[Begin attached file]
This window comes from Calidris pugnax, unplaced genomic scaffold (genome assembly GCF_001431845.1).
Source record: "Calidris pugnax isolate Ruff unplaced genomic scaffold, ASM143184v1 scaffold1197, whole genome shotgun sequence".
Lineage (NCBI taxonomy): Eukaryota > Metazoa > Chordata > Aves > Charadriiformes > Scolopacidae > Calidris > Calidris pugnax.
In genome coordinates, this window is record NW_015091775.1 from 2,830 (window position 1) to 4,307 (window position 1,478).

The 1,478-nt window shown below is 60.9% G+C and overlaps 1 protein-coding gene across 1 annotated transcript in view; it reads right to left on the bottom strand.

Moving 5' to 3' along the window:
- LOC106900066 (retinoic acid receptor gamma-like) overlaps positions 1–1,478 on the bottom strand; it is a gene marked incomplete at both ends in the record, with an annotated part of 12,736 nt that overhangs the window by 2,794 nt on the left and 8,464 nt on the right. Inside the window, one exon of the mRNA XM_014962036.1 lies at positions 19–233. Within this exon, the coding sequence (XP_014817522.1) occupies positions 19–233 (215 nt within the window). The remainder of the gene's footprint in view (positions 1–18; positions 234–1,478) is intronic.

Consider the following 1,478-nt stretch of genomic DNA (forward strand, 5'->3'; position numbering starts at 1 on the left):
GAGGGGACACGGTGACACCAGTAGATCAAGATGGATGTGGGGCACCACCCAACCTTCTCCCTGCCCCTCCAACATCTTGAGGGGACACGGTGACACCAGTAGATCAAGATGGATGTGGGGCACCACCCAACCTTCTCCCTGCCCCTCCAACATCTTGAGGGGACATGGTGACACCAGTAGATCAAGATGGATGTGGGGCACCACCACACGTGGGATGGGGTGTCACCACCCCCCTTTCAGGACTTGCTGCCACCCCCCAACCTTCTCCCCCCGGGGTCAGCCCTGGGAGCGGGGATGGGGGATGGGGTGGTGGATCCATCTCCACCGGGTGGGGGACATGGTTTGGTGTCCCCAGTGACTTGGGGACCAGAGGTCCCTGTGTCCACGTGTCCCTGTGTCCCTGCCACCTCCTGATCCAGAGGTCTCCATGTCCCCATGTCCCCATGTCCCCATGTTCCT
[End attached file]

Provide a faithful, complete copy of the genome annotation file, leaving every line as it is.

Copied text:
This window comes from Calidris pugnax, unplaced genomic scaffold (genome assembly GCF_001431845.1).
Source record: "Calidris pugnax isolate Ruff unplaced genomic scaffold, ASM143184v1 scaffold1197, whole genome shotgun sequence".
Lineage (NCBI taxonomy): Eukaryota > Metazoa > Chordata > Aves > Charadriiformes > Scolopacidae > Calidris > Calidris pugnax.
In genome coordinates, this window is record NW_015091775.1 from 2,830 (window position 1) to 4,307 (window position 1,478).

The 1,478-nt window shown below is 60.9% G+C and overlaps 1 protein-coding gene across 1 annotated transcript in view; it reads right to left on the bottom strand.

Moving 5' to 3' along the window:
- LOC106900066 (retinoic acid receptor gamma-like) overlaps positions 1–1,478 on the bottom strand; it is a gene marked incomplete at both ends in the record, with an annotated part of 12,736 nt that overhangs the window by 2,794 nt on the left and 8,464 nt on the right. Inside the window, one exon of the mRNA XM_014962036.1 lies at positions 19–233. Within this exon, the coding sequence (XP_014817522.1) occupies positions 19–233 (215 nt within the window). The remainder of the gene's footprint in view (positions 1–18; positions 234–1,478) is intronic.

Consider the following 1,478-nt stretch of genomic DNA (forward strand, 5'->3'; position numbering starts at 1 on the left):
GAGGGGACACGGTGACACCAGTAGATCAAGATGGATGTGGGGCACCACCCAACCTTCTCCCTGCCCCTCCAACATCTTGAGGGGACACGGTGACACCAGTAGATCAAGATGGATGTGGGGCACCACCCAACCTTCTCCCTGCCCCTCCAACATCTTGAGGGGACATGGTGACACCAGTAGATCAAGATGGATGTGGGGCACCACCACACGTGGGATGGGGTGTCACCACCCCCCTTTCAGGACTTGCTGCCACCCCCCAACCTTCTCCCCCCGGGGTCAGCCCTGGGAGCGGGGATGGGGGATGGGGTGGTGGATCCATCTCCACCGGGTGGGGGACATGGTTTGGTGTCCCCAGTGACTTGGGGACCAGAGGTCCCTGTGTCCACGTGTCCCTGTGTCCCTGCCACCTCCTGATCCAGAGGTCTCCATGTCCCCATGTCCCCATGTCCCCATGTTCCT